No matter what your line of work, I bet you wish you had a group of colleagues you could always count on for professional advice, support and brainstorming. In this day and age, it seems we all have ‘friends’ online who we can call on for opinions through Facebook, Twitter, etc. But years ago, in the age before Google and social networks, ELAW was using email to make these connections. And still is.
Email had the power –and still does– to connect continents. This was incredibly useful for fledgling environmental attorneys all over the world in the 90’s. Having this technological marvel at our disposal was one thing, one great thing, but counting on environmental attorneys from around the world for advice was quite another. This was ELAW.
Sometime in the fall of 1999 I was immersed in grassroots work to enact our new environmental legislation in Baja California. This was a daunting task, not only resulting from the number of community groups involved, or the meetings at the Capital with congressional officials, but mainly because we wanted to cement our law in new principles: access to information, access to participation basic right to know mechanisms for all within the law.
No one knew that I had a secret weapon at my disposal: attorneys from around the world going through the same sweeping changes in legislation, just an email away, through ELAW. And yes they came to my rescue, with language, with ideas, and concepts which should be included in the law, including a marvelous manual on Good Practices in Access to Information written by a lovely and giving attorney from Spain named Fe Sanchis Moreno.
Fe’s document became our bible and pointed us in the right direction. It took as much political will as the many hours we spent in meetings all over the state, and the law was passed a year later.
Last Wednesday, the Baja California Legislature finally approved reform to our State Transparency Law, which had also faced much resistance. Although Mexico has gone through deep evolution regarding transparency and accountability which are now fortified in our Constitution, individual states have struggled with the details, the practicality, the tools and the will to implement these rights.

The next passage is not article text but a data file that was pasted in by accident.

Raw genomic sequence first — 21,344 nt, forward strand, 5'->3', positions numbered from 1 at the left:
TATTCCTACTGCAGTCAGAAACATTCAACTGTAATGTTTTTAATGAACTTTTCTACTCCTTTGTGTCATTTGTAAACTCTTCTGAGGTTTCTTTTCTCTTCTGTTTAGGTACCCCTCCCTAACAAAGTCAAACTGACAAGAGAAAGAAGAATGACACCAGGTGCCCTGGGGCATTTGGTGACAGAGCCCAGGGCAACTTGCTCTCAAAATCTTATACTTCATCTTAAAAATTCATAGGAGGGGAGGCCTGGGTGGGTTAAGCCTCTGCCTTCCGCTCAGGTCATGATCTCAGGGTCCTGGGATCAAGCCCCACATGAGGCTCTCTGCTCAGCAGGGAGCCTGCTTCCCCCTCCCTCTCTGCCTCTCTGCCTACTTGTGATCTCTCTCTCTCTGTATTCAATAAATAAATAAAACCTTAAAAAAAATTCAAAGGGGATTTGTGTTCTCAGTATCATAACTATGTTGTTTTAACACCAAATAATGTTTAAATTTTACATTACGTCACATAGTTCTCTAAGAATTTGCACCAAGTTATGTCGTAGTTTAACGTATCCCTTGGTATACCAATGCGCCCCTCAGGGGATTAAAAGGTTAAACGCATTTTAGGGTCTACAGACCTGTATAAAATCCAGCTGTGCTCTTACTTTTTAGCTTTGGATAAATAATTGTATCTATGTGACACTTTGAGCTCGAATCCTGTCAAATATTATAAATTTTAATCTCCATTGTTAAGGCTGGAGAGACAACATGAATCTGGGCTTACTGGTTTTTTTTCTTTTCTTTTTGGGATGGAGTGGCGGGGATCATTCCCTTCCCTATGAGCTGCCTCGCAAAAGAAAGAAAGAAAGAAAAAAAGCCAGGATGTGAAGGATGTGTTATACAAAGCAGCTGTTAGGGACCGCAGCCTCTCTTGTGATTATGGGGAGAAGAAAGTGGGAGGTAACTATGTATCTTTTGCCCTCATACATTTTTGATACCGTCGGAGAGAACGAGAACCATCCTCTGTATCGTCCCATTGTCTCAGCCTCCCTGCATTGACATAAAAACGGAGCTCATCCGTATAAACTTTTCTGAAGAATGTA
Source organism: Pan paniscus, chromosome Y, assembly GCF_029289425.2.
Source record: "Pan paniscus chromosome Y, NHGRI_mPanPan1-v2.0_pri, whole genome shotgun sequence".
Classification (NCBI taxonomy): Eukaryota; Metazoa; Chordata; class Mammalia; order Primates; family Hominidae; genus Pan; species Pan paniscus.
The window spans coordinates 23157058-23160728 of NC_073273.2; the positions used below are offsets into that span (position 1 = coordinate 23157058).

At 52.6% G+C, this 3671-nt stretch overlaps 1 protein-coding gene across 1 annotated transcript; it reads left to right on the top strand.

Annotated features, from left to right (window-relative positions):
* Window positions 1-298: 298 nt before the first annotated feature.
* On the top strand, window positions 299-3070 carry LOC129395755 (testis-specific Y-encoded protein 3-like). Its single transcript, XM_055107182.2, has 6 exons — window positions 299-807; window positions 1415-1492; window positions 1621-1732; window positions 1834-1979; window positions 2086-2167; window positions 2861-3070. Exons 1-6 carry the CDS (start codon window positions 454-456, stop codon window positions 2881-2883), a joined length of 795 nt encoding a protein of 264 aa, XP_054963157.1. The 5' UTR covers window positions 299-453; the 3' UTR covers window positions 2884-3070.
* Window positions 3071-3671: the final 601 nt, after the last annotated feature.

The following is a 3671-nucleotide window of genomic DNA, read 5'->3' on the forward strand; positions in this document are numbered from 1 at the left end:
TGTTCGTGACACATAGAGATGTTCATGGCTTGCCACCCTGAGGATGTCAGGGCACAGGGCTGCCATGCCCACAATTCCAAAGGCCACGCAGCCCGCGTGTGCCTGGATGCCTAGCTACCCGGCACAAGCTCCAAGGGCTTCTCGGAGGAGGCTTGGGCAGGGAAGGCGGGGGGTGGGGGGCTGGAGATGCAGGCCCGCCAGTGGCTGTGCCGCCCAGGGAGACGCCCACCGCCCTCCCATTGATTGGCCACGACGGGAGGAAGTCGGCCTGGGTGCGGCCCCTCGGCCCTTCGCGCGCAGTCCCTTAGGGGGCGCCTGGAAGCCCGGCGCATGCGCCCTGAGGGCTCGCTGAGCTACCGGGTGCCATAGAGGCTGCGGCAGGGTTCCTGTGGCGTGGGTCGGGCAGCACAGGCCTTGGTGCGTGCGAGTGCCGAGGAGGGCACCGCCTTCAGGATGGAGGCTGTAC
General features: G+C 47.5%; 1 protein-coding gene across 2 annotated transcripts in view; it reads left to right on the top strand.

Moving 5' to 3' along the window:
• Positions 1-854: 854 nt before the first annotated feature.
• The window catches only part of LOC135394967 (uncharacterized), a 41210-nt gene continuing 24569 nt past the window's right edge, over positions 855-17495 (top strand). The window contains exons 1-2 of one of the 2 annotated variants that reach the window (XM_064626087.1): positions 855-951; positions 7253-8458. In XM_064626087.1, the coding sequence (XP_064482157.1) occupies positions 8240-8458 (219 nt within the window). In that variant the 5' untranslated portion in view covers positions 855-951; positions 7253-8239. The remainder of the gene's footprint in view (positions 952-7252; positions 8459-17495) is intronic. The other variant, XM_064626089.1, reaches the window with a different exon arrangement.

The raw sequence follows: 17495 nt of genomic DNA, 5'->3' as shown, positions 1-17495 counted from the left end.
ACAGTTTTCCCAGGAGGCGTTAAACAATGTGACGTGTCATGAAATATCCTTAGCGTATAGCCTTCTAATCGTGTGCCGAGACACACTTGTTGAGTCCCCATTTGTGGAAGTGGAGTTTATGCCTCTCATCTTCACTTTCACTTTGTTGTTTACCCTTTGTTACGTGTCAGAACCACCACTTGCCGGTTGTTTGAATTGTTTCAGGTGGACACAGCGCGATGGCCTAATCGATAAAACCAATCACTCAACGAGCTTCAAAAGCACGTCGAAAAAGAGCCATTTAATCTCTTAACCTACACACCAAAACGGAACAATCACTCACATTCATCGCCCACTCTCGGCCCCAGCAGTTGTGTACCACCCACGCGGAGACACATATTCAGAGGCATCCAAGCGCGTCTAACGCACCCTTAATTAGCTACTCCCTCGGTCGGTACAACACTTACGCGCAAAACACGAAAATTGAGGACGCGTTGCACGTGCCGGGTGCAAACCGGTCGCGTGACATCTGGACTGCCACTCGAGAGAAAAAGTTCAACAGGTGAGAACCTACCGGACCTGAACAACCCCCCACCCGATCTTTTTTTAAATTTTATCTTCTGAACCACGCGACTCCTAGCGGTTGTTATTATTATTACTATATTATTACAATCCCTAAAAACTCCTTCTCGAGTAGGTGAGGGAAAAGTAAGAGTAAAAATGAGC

We are delighted to be celebrating this new generation of transparency laws but I cannot help but remember the beginnings. Overarching changes come from many sides; grassroots efforts and political alliances throughout Mexico created our Transparency Law in 2002, yet each state, each municipality, has experienced a different path. Environmental legislation and Right to Know principles have gone hand in hand since the Rio Declaration* so it is no surprise that I am reminded of these times years ago when countries around the world were pushing for transforming legislation.
The certainty that external factors and pressure are essential to change is clear, but the importance of global networks sharing information and critical concepts to provoke this change is just as valuable. So, now as the power of the internet is scrutinized for its ease to damage and hurt people deeply, which I will not deny, we should not forget that this marvelous tool can be a profound instrument of change. If the question of how we can all do better with this great instrument also depends on a social networking revolution, then let us begin! Because there is no time to prepare for it, we are late in meeting this technology with the maturity it demands from us.
Carla García Zendejas
Tijuana, Baja California, México
*UN Conference on Environment and Development, Rio de Janeiro 1992, also known as The Earth Summit.